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I have been thinking about you

Would mean that currently I am still thinking about her but we do not have a period.

I have been thinking about you since I met you.

This sentence implies I'm still thinking about her

I have thought about you

I have just stopped to think about her.

Is it correct?

3 Answers 3

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This is definitely a case where the idiomatic meaning is more important than what you ascertain from the tense used.

"I have been thinking about you" is past tense. The present tense would be "I am thinking about you". So technically, it doesn't mean you are still thinking about them. But in a situation where you were saying that to someone, you would be present with them. When you are with someone, you might well be using your thoughts and be thinking about them, but it in a different way. The idiomatic or perceived meaning of "I have been thinking about you" is that the person has been in your thoughts while you were apart from them.

"I have thought about you", used in the same kind of context, really means the same. It doesn't necessarily mean just one thought. We sometimes say "I have thought about you often". Likewise, "I've been thinking..." doesn't imply constant thought - it can mean that they came to mind often, over an extended period.

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  • Nice answer. I am upvoting. Commented Jul 22, 2022 at 13:17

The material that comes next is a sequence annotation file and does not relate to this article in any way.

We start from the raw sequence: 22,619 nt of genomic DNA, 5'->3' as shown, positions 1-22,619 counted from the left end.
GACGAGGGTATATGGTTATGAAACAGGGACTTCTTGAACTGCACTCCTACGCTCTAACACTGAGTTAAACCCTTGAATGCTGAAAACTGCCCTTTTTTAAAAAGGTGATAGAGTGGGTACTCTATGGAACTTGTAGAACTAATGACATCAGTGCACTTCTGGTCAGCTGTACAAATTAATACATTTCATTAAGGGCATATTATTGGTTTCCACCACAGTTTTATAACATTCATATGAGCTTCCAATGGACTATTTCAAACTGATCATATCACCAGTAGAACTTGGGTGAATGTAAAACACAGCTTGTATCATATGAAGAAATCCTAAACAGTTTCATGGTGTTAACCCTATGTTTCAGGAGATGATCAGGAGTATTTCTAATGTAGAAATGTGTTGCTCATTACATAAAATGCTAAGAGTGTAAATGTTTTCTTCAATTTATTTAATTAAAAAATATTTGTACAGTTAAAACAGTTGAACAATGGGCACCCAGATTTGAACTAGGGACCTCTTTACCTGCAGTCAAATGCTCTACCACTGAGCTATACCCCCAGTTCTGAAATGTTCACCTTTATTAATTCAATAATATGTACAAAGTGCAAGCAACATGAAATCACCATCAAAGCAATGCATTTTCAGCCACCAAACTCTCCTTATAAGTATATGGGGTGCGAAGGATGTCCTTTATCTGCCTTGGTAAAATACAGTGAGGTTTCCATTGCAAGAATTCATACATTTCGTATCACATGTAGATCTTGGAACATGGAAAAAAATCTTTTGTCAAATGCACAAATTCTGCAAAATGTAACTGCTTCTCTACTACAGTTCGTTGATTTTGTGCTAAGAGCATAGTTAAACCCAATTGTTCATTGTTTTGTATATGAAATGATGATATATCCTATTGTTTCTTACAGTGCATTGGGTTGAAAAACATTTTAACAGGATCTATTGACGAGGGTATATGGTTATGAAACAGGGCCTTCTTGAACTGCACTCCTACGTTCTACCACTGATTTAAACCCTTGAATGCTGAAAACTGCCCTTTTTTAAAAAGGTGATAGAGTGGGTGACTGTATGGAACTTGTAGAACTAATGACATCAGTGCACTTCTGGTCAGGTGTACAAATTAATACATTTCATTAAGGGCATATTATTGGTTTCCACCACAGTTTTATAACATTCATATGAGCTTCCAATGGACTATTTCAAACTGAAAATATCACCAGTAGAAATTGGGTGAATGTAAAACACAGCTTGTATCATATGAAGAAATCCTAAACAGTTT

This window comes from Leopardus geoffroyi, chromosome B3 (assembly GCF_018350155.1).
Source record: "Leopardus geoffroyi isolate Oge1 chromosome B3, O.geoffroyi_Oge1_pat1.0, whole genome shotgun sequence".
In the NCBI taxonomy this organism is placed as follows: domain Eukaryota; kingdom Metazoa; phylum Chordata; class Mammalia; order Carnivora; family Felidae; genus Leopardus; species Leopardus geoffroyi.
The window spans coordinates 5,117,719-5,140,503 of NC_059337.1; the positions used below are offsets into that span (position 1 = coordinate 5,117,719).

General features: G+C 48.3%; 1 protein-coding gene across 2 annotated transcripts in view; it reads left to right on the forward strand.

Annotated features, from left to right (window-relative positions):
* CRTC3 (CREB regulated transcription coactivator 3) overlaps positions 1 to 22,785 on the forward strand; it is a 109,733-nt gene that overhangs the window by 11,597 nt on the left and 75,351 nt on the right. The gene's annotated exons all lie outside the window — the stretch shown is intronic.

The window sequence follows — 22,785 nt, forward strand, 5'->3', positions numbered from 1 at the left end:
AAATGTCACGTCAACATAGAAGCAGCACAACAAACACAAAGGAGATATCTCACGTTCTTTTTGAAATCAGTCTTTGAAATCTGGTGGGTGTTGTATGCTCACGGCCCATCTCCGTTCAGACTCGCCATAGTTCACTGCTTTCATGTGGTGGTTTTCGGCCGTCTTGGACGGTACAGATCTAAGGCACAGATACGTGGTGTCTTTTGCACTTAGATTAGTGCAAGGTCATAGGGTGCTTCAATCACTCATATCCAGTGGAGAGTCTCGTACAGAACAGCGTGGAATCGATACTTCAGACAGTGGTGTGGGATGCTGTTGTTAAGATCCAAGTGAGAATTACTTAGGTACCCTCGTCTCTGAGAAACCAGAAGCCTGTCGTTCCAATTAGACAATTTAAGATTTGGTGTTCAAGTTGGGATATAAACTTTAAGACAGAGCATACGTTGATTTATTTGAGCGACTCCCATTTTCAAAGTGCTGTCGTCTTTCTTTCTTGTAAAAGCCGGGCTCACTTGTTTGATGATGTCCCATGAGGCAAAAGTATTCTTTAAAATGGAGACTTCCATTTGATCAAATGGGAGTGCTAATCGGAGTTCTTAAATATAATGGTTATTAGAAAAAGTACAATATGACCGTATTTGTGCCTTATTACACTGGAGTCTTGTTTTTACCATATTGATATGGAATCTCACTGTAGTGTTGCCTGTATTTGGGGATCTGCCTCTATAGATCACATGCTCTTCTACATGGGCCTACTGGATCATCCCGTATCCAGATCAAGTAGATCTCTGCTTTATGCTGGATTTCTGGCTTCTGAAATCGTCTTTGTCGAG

• "I have been thinking about you" is past tense. up to the time of speaking right now.
    – Lambie
    Commented Dec 27, 2023 at 17:30
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The particular sentence that you chose as an example is perhaps not a good one for understanding aspect in English.

I was studying economics every day

but that repetitive activity was in the past and is not relevant to my current activities.

I have been studying economics every day

refers to a past that has continued up to the present. It almost certainly does not mean that studying economics is concurring simultaneously with the utterance about studying.

In general, the present perfect continuous does not imply the literal present:

I have been studying

does not mean

I was studying in the past and am studying at this exact moment

In this respect, “think” is a peculiar word because whatever you utter is something you are thinking about concurrently. To say

I have been thinking about you

necessarily entails that I also am thinking about you as I speak. But you cannot generalize that to other verbs.

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  • So to sum up, if there is a for/ since the action is up to present but if there is none, the action has just stopped or could also be ongoing? I am asking that because in the sentence "I have been reading a book" the action is ongoing, is not it? Is there another rule?
    – safarie
    Commented Jul 23, 2022 at 0:38
  • No. “I have been reading” does not mean “I am reading now.” You are taking a very odd case and trying to generalize it. The present perfect refers to the past. Commented Jul 23, 2022 at 1:18
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Present perfect continuous or present perfect progressive has something of time factor attached to it which may be explicit or implicit but it has to be there in the sentence and this is the only point of divergence from present continuous. Otherwise they both relate to present. present perfect for that matter stands at the threshold of past where the resultant effect is still present as in your sentence:- I have thought about you. It means I have thought about you but that matter has not come to a decision and perhaps am still deliberating on the issue.

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